Second Republican Candidate For Mississippi Governor Says He Won't Meet Alone With Women

Waller Photograph Mississippi State University
(L to R) Clayton Waller; William L. Waller, Sr.; and William L. Waller, Jr., pose for a photograph during MSU Libraries' Morris W.H. (Bill) Collins Speaker Series in 2007. Mississippi State University

A second Mississippi Republican gubernatorial candidate has said he does not meet alone with women who are not his wife, the so-called Billy Graham rule.

In an interview posted Monday by Mississippi Today reporter Larrison Campbell, former state Supreme Court justice and Republican candidate for governor Bill Waller Jr. said that he subscribes to the rule, which requires married men to refrain from meeting women alone.

In the past week @RobertFoster4MS has received a lot of attention over his refusal to let a female reporter do a ride-along, attributing it to “the Billy Graham rule.”

But Foster’s not the only MS Gov candidate who follows that rule.@BillWallerMS just told me he does too

— Larrison Campbell (@thisislarrison) July 15, 2019

Last week, state Representative Robert Foster, who is also running for the GOP gubernatorial nomination, said he would not allow Campbell to shadow his campaign alone without a male chaperone.

"In our case, it was a female reporter asking to ride along, and my campaign director is in and out and gone sometimes," Foster told SuperTalk Mississippi's Paul Gallo. "We just wanted to keep things professional."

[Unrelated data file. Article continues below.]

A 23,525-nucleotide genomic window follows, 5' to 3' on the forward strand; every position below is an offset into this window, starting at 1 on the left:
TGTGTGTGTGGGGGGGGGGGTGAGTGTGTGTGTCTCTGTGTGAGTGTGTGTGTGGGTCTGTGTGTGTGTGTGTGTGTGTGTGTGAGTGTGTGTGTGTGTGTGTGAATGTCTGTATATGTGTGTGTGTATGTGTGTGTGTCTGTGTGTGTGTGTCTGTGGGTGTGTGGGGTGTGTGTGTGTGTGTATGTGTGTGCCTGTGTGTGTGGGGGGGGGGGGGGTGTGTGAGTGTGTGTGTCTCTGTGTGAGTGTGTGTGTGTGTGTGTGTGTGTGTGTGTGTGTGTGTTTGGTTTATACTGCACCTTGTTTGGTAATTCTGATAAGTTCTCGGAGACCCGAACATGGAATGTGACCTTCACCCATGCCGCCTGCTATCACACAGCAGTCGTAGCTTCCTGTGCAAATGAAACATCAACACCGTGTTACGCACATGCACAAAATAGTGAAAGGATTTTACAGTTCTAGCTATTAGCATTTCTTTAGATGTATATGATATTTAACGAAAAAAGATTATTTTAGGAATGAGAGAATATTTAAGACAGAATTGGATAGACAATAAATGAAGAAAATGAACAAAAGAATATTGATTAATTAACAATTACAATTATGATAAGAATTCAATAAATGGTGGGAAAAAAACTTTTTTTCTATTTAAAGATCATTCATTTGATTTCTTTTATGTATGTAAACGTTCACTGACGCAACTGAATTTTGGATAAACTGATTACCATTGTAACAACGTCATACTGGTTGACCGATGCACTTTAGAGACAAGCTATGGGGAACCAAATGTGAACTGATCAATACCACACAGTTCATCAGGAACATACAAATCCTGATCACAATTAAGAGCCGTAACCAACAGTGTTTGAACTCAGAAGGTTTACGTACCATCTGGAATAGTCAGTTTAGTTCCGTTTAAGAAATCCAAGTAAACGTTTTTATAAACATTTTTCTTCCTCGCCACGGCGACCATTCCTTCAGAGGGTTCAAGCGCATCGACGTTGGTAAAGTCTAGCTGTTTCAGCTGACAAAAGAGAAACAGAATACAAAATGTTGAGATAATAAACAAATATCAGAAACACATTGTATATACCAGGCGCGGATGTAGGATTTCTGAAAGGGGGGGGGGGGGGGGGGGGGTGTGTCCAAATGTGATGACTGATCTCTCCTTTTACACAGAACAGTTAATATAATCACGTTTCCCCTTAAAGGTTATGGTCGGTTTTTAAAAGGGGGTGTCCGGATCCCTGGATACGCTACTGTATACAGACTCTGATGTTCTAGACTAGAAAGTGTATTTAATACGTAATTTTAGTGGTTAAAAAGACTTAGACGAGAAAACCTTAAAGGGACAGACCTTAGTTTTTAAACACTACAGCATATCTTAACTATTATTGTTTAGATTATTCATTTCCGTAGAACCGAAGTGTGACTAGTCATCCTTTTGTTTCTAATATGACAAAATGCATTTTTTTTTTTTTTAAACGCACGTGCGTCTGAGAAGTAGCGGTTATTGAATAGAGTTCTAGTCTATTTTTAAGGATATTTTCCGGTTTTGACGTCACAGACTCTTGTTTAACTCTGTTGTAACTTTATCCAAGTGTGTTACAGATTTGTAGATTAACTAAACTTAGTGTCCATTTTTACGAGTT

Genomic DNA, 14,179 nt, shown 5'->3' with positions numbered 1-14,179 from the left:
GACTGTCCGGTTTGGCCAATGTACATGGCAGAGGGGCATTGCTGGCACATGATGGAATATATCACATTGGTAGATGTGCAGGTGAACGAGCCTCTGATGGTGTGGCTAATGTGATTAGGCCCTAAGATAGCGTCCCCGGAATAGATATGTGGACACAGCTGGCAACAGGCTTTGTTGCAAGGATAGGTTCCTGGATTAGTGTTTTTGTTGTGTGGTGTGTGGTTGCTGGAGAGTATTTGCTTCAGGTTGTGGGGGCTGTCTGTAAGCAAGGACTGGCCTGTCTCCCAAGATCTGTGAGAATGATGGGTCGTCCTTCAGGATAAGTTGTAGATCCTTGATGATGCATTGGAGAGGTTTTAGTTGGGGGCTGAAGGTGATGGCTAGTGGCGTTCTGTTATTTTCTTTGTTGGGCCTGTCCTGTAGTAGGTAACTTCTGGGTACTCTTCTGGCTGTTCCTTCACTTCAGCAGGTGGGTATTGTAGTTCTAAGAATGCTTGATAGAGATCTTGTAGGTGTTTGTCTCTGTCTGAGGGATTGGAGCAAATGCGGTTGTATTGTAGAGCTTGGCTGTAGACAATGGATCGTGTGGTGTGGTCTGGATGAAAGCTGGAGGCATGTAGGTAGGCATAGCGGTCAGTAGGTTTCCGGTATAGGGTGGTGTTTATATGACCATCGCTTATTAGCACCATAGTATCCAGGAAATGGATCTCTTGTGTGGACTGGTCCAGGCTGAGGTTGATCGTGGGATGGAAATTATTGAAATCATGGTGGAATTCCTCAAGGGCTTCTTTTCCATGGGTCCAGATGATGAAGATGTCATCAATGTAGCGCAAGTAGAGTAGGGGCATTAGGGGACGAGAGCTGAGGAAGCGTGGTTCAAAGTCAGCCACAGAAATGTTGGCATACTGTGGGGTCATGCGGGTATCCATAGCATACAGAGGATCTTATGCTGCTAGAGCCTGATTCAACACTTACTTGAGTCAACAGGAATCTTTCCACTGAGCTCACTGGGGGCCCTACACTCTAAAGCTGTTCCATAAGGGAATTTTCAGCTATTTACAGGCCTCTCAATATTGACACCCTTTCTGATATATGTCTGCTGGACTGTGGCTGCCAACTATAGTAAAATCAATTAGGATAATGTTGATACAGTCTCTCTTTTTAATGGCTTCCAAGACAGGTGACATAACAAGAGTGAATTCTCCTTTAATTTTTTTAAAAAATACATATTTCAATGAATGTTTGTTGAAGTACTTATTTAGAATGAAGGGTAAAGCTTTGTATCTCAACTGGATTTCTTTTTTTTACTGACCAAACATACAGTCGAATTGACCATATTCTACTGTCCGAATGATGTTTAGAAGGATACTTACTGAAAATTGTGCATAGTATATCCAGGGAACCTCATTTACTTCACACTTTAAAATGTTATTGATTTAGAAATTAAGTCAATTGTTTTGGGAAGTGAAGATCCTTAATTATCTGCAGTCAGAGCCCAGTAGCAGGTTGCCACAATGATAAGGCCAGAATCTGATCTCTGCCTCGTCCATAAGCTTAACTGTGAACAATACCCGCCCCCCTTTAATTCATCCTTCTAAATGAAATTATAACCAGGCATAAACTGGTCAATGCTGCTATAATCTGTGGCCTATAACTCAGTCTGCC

"I've always had the same practice in business: I'm not alone with a female employee and put myself in a situation to have a 'he said, she said moment,'" Foster explained.

Adherence to the rule stems from (largely unsubstantiated) fears that false accusations of sexual relations can emerge or from a desire to maintain the appearance of propriety. Though critics cast the behavior as a detriment to female professionals who may be denied opportunities for career advancement if access to certain political figures is not always granted.

Mississippi Attorney General Jim Hood, who is running for the Democratic gubernatorial nomination, told Newsweek in a written statement that "to even be having this conversation is ridiculous."

"If I couldn't meet with women alone to discuss issues important to them and to Mississippi, I wouldn't be able to do my job," Hood said. "As Governor, women will play an important role in my administration. I will move to pass an equal pay law for women; continue to fight domestic violence against women; and provide economic opportunities in business and industry for women. And I will do all these things while meeting with women - alone if necessary - to hear their voices and champion their causes."

A third Republican candidate for governor, Mississippi Lieutenant Governor Tate Reeves, did not respond to Newsweek's request for comment about whether he, too, subscribes to the Billy Graham rule.

Outrage over politicians obeying the rule notably cropped up in 2017, when The Washington Post reported that Vice President Mike Pence does not dine alone with a woman who is not his wife.

Waller, who is the son of the former Nixon-era Democratic governor of Mississippi, said in the video posted Monday that avoiding solo meetings with women is simply best practice.

"I just think that's common sense," he told the Mississippi Today reporter. "In this day and time, I think that appearances are important. I think transparency is important. I think that people need to have comfort of what's going on in government between employees and people."